Galen Fox is fighting back.
March 17 was a typical day, and Galen was busy in the engine shop. He spent much of the afternoon working on pistons and rings, spending time at the mill and the lathe. He took time to chop some wood for the stove and was generally up and around with vigor, just like so many days before.
But late that night the silent assassin came creeping, reshuffling his world like never before. A stroke, spreading darkness where before there was light. When Galen blinked his eyes open, everything was different.
Now, at age 83, Galen is fighting to regain his vigor and mobility and life.
Across the vast spectrum of racing personalities over the past 50 years, Galen Fox is one of the bona fide good guys. A championship mechanic, a skilled engine builder, a psychologist for complex racing personalities, Galen did it all.
Among his fellow mechanics, he was a respected rival. More importantly, among younger racers and mechanics he was a trusted mentor and friend, someone who truly cared about others and their well-being.
His easy, down-to-earth demeanor hid the fiery competitor that lurked within. He began his career on the dirt tracks of southern Indiana and later wrenched at Indianapolis and beyond. His 20-year association with Dick Hammond and the Genessee Beer Wagon brought a USAC National Sprint Car title with Sheldon Kinser at the wheel, and more recently Galen successfully campaigned a USAC Silver Crown car driven by Dave Darland.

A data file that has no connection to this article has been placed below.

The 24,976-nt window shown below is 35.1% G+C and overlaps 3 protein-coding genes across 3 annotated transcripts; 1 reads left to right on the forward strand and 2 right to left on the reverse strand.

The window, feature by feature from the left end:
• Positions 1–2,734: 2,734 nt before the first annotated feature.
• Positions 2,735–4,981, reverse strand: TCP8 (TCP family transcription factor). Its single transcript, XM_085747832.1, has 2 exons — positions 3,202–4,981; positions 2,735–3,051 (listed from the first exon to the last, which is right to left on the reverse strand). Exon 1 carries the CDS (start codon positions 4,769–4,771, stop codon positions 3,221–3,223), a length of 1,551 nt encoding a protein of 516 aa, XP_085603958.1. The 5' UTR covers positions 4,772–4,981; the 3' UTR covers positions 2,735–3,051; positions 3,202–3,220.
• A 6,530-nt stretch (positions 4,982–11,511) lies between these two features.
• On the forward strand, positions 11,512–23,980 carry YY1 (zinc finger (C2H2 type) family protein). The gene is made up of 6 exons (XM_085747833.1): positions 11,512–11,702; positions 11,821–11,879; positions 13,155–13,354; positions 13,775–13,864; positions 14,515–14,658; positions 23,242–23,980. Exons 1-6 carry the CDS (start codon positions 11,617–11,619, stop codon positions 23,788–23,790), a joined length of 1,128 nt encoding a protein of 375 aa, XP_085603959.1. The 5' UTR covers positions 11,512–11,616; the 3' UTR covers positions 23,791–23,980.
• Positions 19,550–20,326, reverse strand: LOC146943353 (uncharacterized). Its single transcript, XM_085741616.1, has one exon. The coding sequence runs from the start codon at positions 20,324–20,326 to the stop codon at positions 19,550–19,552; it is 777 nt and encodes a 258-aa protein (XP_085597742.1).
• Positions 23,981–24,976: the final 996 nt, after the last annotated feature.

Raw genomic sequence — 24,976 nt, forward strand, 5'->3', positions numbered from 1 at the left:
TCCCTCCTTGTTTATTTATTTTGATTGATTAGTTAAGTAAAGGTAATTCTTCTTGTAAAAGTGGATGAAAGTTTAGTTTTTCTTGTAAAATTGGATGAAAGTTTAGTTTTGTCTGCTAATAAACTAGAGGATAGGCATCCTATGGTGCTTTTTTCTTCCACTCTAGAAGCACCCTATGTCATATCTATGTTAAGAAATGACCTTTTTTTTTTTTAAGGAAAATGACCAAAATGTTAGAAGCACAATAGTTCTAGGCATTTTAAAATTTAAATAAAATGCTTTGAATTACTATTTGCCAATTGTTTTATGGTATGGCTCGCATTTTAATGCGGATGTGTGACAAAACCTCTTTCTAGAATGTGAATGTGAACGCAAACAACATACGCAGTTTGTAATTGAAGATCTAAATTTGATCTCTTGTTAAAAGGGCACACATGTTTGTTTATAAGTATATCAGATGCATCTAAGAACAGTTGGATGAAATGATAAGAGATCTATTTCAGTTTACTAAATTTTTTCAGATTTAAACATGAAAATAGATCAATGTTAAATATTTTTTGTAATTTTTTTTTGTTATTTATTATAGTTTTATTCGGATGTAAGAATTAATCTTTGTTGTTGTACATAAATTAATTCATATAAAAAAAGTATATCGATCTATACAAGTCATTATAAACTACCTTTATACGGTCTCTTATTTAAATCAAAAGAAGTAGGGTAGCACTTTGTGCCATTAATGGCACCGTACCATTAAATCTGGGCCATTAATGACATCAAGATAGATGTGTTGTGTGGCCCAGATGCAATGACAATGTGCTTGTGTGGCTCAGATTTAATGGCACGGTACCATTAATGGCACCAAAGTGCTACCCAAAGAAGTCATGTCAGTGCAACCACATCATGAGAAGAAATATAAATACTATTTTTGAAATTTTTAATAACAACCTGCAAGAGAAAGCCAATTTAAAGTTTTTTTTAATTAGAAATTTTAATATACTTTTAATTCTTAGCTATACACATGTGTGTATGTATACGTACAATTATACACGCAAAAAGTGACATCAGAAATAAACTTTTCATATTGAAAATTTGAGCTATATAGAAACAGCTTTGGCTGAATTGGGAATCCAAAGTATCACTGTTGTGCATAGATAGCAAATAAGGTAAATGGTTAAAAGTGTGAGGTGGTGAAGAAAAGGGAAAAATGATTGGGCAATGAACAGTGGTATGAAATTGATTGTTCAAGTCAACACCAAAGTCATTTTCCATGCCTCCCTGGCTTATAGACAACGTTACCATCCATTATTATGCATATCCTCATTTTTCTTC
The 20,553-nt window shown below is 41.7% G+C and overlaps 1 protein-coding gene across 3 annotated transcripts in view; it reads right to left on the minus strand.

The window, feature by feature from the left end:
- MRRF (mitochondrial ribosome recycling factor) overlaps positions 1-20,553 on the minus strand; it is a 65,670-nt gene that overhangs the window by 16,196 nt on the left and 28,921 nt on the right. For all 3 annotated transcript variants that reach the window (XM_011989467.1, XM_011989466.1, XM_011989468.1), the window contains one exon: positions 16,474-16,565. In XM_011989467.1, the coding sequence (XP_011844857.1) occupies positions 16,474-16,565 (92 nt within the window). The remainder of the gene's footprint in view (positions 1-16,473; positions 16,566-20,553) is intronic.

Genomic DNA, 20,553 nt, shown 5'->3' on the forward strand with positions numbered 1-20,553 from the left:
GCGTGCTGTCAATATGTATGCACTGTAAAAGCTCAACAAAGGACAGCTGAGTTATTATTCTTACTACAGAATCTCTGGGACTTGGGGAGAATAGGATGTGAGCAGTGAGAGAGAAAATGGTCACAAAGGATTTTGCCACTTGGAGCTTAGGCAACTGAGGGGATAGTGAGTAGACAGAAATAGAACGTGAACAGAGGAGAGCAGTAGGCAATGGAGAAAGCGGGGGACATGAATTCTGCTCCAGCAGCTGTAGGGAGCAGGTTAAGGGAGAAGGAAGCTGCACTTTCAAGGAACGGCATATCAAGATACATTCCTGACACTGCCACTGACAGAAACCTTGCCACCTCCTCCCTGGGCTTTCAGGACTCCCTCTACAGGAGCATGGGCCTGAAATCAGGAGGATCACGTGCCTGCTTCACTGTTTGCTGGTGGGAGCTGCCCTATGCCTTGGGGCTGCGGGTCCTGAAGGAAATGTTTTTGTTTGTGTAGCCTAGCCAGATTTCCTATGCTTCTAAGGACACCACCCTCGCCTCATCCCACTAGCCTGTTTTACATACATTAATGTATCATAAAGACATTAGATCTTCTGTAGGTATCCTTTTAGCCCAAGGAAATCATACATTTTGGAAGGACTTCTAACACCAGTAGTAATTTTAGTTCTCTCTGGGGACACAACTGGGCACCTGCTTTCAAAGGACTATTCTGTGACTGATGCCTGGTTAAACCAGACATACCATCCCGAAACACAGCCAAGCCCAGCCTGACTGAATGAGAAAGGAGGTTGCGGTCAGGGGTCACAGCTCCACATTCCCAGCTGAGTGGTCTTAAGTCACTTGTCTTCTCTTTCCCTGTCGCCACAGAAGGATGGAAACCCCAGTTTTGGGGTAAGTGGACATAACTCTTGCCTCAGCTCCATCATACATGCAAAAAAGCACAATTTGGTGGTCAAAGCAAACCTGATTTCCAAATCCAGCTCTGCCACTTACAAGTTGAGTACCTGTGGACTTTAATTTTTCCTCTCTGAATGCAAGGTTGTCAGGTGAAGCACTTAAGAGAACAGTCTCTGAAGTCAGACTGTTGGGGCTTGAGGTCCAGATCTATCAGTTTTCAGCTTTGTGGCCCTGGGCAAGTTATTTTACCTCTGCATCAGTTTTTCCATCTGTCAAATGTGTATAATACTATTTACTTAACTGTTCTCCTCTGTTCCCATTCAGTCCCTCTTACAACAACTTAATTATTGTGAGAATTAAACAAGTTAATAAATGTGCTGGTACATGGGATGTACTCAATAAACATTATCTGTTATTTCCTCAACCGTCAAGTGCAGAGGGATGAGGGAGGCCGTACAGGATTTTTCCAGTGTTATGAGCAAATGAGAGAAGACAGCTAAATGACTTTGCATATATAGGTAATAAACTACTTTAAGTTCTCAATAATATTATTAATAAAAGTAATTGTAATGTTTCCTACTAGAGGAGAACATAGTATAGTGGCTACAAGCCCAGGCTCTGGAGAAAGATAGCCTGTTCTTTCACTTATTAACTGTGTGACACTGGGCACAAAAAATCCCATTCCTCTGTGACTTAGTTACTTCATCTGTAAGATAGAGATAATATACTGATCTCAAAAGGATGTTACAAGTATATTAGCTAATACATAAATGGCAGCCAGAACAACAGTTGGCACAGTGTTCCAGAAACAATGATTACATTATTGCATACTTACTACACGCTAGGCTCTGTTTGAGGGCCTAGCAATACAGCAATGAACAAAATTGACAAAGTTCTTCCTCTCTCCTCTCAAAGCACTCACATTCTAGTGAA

Galen began talking about retirement some 20 years ago, but never quite got around to it. Instead, he scaled back only a little as he continued work at the Foxco Engineering shop.
The good news is that, although his body is hurting, Galen’s mind is as sharp as ever. That’s important, because this would be an ideal time for Galen to realize how vital he has been to the sport and to his countless friends.
Galen is a good example of why doing your best work is important. He touched some of the greatest race cars of his generation, winning frequently and always setting the bar high.
He counseled and guided a great number of young racers who sat in the seat of his car. Galen also took the time to encourage other racers, not because they were driving his car; he did it simply because he was kind.
His easy smile and sense of humor made it easy — and fun — to hang around him. Galen’s wit could be sharp and earthy, his country roots mixed with a wise and experienced worldview.
Galen loved to smile and point out the personality traits of a typical racer. Oversized sensitive ego, with a tendency to show off, coupled with an insatiable desire to win. Galen shared that desire to win, and he quickly learned that a successful driver needed the right mindset. So there he was as counsel, soothing and reassuring when needed, edgy and motivating when that was best.
It worked out pretty well. Not only did Dr. Fox coax several drivers to greatness, but there was something else: the men who came and went left their association with a forever friendship, relishing their time together and speaking in reverent and loving tones of the country mechanic from southern Indiana.
I’ve been blessed to know many people. Galen is among the finest and it pains me to know that he and his family are hurting. These are not easy times, but they can’t possibly overshadow the great career and relationships Galen cultivated.
Hang in there, Galen. A bunch of us are in your corner, cheering you on.
Messages and cards will reach Galen at 7821 N Fox Hollow Rd., Bloomington, IN, 47408, and e-mail at G.Foxco56@yahoo.com.